TARRYTOWN, N.Y., Sept. 25 -- Being the new kid on the block never is easy. From media requests, to two-a-days in training camps, to learning the plays and the tendencies of new teammates, the transition to the NBA can be overwhelming for rookies.

And what to think when you meet your new coach? You know, the coach who stands 6-7, but whose imposing presence makes him seems taller than he is. That, and he has three NBA championship rings from his playing days when he admitted his best skill was -- and we're paraphrasing here -- kickin' butt.

Paul Silas may have been a rebounding grizzly bear during his 16 seasons in the NBA, but the Cavs coach took the tough love approach when he talked this week about the finer points of the player-coach relationship in the NBA to players attending the NBA's Rookie Transition Program.

"Whatever you're thinking of doing," Silas said, "I've done it."

Cavs coach Paul Silas made several points to those at the NBA's Rookie Transition Program.
Greg Shamus/NBAE/Getty Images
Silas made a point to emphasize "player" over the "coach." It's a player's league, yet coaches face the pressure of managing 12 different players with 12 different skills and 12 different egos. Silas noted that if he's asking a player personal questions, it's for a reason. After all, players don't get fired, it's the coaches that get the bum's rush.

"Coaches are under a lot of pressure," Silas emphasized. "So, if it looks like I'm in your [personal] business, I am."

Silas then became more specific regarding the player-coach relationship when it comes to the player's dedication to the team. In asking a player whether he would marry the woman he loves, Silas used an anecdote that proved coaches can be both altruistic and full of self-interest.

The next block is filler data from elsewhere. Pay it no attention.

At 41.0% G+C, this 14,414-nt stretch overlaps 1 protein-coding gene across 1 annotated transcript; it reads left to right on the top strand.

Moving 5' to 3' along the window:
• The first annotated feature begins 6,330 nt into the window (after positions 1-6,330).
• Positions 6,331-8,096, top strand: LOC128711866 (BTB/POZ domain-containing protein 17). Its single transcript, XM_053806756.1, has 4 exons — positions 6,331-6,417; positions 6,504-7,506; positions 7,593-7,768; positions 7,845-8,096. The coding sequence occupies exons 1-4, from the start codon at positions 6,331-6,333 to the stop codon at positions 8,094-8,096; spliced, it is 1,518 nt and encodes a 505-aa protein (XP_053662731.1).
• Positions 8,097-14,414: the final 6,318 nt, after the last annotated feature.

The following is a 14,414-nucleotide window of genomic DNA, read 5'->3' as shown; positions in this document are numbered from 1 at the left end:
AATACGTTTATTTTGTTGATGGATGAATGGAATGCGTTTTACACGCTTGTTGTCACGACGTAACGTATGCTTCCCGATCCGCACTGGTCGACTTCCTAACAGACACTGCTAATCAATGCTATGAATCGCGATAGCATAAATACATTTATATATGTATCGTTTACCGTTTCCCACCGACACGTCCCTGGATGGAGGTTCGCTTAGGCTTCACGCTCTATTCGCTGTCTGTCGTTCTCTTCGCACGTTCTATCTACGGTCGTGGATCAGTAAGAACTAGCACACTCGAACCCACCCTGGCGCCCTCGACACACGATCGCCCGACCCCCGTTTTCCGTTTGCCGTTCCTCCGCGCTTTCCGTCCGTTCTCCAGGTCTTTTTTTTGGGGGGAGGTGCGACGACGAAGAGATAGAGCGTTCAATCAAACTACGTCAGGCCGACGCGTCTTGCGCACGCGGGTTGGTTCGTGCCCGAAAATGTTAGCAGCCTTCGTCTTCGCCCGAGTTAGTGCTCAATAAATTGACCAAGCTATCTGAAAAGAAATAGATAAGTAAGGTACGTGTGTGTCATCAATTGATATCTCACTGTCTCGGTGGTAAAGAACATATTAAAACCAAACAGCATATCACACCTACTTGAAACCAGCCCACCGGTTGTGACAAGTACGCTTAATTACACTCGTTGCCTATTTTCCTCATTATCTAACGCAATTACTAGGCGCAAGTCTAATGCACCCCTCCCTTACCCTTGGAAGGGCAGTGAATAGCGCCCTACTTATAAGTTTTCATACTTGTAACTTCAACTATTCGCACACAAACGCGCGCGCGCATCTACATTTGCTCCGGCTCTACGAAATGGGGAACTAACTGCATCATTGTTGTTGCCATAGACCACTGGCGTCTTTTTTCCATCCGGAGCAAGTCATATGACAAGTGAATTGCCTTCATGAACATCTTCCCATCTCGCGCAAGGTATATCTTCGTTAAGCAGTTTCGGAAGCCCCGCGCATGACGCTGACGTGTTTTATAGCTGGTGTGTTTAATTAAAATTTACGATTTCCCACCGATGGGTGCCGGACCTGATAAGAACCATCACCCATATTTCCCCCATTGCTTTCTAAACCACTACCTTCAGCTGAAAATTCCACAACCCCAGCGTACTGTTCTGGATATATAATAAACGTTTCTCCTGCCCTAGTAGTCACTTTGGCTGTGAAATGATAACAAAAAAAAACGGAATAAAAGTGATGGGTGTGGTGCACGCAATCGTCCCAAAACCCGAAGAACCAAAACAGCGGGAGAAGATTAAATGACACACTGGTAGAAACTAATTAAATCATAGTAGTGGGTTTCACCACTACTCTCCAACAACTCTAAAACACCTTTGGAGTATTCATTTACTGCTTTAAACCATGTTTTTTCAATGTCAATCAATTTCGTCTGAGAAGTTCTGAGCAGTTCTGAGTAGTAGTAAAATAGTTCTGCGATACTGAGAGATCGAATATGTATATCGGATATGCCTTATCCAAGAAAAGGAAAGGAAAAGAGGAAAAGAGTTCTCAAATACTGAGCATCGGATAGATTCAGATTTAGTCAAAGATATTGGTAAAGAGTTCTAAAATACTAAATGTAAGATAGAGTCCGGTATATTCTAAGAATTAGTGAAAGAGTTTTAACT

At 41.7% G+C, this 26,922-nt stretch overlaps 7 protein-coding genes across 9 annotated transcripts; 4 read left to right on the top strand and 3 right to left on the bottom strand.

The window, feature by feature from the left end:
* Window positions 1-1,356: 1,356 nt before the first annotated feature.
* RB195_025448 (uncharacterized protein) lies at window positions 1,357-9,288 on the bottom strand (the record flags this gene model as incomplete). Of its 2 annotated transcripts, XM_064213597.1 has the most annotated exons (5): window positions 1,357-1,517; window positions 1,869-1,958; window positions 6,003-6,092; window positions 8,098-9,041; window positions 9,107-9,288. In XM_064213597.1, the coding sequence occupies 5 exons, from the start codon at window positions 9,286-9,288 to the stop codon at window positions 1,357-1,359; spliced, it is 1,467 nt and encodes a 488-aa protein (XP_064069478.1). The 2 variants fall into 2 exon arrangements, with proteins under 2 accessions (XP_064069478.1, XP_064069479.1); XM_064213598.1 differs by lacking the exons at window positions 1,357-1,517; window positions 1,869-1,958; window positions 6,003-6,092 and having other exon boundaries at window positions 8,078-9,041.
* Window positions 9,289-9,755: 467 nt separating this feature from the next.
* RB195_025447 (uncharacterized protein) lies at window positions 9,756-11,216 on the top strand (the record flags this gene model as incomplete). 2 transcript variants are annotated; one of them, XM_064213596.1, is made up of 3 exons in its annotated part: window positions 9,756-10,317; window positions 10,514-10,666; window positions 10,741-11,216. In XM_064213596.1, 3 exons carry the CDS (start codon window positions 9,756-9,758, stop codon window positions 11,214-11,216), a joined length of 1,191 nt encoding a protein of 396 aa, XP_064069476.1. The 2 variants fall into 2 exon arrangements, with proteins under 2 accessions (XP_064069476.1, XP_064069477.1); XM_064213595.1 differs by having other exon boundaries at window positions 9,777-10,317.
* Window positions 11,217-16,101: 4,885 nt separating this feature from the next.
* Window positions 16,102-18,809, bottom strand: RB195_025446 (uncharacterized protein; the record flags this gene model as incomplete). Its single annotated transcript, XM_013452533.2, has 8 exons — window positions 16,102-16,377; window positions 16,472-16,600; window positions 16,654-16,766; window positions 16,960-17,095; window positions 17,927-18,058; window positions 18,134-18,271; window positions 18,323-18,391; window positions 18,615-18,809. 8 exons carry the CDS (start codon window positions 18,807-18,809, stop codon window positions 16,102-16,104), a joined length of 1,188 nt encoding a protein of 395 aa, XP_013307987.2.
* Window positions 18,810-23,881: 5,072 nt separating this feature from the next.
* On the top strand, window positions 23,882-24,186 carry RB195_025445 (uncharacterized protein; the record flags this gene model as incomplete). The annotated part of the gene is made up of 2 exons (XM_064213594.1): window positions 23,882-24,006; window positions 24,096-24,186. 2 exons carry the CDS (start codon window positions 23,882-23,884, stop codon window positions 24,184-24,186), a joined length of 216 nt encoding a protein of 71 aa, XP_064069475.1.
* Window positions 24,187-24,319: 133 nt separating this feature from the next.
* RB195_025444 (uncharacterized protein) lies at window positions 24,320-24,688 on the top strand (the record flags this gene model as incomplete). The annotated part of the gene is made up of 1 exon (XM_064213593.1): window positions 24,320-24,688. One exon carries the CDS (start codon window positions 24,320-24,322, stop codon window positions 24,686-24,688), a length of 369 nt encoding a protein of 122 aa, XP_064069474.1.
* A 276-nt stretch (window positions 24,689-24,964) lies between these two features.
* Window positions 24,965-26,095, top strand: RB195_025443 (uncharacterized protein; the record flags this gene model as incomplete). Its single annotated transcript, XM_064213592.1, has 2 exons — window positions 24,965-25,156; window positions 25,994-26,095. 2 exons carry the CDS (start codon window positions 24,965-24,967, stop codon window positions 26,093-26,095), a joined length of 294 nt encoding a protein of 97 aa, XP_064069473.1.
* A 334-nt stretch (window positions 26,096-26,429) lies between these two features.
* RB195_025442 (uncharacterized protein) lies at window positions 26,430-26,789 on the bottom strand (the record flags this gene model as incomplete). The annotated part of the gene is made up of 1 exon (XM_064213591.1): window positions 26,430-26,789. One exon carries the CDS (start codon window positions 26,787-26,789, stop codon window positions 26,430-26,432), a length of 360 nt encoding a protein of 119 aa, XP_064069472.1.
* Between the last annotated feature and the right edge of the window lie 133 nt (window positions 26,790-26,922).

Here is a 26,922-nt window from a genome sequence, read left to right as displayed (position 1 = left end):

"If you're not going to make a commitment to someone you say you love and respect," Silas explained, "how are you going to make a commitment to me?"

If anything, Silas emphasized to rookies the NBA is about devotion -- to the game, to your teammates, to your coach and to the league itself.

Silas also made numerous points about what he expects from his players:

-- If you want to talk, don't go to the media first, go into the coach's office. "Every coach in this league has an open-door policy," Silas said. "If you need to talk, we'll do it behind closed doors."

-- Don't complain about playing time. "The best thing I ever did was not starting Baron Davis as a rookie," Silas said. "You must be ready to play."

-- Don't complain about not getting enough "touches." "No, no, no, no," Silas said. "I don't want to hear it. Go to your point guard and let him know that you need the ball. They'll find you. I used to do that with Jo Jo White. 'Jo Jo, give me the ball.' And he would find me."

-- Hone your NBA skill. "What is your NBA skill?" Silas said. "Everyone in here has an NBA skill? Mine was whuppin' ass. You are all special or you wouldn't be here, but you need to hone that skill."

Wizards rookie Steve Blake said Silas' message came through loud and clear.

"It was interesting just to hear his philosophies, how he thinks his players should act and what he believes he's going to be able to do with the Cavaliers," Blake said. "It was great to hear a guy who has been around for so long speak to us." And finally, SIlas noted every player has a duty to be himself, but mind the generation gap.

"I don't get hip hop," Silas said, "but I realize that is what you like. Styles change. I have pictures of me in a dashiki, with a big ol' Afro and a beard. But one thing I don't like is the use of the 'N' word.

"I don't understand why or where [it's popularity] came from, but you have to study the history. People died because of that word. A lot of old timers from the South or who grew up in California in the '40s, '50s or '60s realize how harmful that word is. Think it through."